Background: Careful patient-clinician shared decision-making about dialysis initiation has been promoted, but few studies have addressed patient perspectives on the extent of information provided and how decisions to start dialysis are made.
Methods: Ninety-nine maintenance dialysis patients recruited from 15 outpatient dialysis centers in North Carolina completed semistructured interviews on information provision and communication about the initiation of dialysis. These data were examined with content analysis. In addition, informed decision-making (IDM) scores were created by summing patient responses (yes/no) to 10 questions about the decision-making.
Results: The mean IDM score was 4.4 (of 10; SD = 2.0); 67% scored 5 or lower. Age at the time of decision-making (r = -0.27, P = 0.006), years of education (r = 0.24, P = 0.02) and presence of a warning about progressing to end-stage kidney disease (t = 2.9, P = 0.005) were significantly associated with IDM scores. Nearly 70% said that the risks and burdens of dialysis were not mentioned at all, and only one patient recalled that the doctor offered the option of not starting dialysis. While a majority (67%) said that they felt they had no choice about starting dialysis (because the alternative would be death) or about dialysis modality, only 21.2% said that they had felt rushed to make a decision. About one-third of the patients perceived that the decision to start dialysis and modality was already made by the doctor.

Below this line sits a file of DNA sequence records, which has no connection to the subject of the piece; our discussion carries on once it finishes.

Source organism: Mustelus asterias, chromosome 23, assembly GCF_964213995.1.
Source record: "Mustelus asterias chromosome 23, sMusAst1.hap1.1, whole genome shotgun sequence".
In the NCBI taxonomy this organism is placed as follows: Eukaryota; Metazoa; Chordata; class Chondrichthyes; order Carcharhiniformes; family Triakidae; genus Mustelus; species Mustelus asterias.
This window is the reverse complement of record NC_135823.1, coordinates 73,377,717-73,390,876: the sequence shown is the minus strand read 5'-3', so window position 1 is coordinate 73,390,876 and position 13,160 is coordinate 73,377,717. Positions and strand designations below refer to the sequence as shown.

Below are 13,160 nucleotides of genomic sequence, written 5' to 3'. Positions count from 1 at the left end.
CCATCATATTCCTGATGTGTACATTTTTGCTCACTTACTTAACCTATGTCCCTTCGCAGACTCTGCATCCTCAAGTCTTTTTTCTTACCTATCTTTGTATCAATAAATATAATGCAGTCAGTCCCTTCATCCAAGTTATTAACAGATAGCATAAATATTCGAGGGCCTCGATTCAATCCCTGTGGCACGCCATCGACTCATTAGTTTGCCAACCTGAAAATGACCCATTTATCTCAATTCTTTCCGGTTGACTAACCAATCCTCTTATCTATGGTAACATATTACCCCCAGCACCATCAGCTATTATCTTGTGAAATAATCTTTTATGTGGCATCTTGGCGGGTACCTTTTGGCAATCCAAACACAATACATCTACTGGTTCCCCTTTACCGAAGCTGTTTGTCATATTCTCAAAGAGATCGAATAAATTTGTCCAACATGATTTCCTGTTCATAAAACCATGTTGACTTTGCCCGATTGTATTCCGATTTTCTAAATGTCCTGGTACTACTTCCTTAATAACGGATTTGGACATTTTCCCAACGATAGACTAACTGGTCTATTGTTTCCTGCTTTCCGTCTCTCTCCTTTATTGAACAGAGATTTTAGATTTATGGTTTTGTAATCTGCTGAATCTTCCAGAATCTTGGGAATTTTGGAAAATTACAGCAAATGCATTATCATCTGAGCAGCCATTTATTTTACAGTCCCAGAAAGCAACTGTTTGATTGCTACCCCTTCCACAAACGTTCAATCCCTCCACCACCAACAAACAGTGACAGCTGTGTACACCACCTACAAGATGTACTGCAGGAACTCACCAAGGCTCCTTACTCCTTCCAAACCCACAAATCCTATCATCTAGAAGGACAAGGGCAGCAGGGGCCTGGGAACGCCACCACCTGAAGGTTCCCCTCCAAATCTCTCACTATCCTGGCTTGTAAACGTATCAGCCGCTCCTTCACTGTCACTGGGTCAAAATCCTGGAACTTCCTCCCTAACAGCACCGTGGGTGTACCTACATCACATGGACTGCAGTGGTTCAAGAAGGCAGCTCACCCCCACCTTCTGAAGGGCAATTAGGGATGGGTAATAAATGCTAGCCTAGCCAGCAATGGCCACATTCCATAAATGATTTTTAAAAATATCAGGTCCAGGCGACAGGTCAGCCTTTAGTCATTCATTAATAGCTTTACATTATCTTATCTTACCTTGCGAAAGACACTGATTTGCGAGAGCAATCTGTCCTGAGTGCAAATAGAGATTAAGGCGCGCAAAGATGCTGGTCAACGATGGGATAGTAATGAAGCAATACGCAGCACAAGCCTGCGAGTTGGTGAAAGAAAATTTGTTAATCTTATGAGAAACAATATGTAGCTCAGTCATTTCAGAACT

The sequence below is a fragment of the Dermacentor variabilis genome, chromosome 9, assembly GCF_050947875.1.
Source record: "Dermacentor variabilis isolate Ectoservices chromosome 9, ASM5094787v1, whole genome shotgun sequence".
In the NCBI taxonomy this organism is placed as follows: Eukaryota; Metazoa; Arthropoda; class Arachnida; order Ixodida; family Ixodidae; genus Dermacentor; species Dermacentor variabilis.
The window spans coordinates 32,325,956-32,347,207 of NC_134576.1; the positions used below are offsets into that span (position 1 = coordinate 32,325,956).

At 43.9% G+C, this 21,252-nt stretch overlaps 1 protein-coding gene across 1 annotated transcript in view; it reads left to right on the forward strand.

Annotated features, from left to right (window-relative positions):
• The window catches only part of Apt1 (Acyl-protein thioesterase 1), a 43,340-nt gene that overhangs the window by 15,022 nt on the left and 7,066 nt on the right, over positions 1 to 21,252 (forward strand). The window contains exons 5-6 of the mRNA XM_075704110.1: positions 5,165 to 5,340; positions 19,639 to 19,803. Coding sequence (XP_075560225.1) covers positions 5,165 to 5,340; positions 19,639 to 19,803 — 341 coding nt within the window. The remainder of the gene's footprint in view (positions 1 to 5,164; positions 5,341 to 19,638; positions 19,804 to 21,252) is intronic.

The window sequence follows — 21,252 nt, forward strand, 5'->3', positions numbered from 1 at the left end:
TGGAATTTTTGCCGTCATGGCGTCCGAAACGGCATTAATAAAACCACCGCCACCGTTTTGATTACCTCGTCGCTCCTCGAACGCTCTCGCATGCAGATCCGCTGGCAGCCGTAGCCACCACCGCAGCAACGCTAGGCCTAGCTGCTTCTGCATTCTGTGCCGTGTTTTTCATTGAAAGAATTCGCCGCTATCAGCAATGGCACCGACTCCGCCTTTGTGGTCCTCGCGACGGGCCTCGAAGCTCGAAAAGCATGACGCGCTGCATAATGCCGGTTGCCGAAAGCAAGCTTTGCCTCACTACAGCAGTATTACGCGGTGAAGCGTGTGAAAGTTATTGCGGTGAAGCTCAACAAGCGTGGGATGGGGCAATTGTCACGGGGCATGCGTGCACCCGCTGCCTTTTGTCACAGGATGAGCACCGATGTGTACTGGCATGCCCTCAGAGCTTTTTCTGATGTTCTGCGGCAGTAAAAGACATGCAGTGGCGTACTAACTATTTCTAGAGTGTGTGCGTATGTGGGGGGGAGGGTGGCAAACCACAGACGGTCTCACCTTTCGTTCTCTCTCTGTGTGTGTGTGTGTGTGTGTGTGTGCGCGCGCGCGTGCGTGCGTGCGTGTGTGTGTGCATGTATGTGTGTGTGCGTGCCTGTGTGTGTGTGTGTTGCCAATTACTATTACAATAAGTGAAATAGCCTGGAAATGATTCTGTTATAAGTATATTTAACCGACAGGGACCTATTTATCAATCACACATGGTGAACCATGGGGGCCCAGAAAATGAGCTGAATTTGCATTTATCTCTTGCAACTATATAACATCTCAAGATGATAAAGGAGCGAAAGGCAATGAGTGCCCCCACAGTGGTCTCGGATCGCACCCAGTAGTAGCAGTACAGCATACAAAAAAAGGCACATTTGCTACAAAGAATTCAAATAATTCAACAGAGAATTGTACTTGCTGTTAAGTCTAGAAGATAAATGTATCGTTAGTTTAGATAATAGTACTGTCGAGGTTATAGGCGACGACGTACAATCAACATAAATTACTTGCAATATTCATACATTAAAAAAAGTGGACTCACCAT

Conclusions: A majority of patients felt unprepared and ill-informed about the initiation of dialysis. Improving the extent of IDM about dialysis may optimize patient preparation prior to starting treatment and their perceptions about the decision-making process.
Keywords: chronic kidney disease; decision-making; dialysis.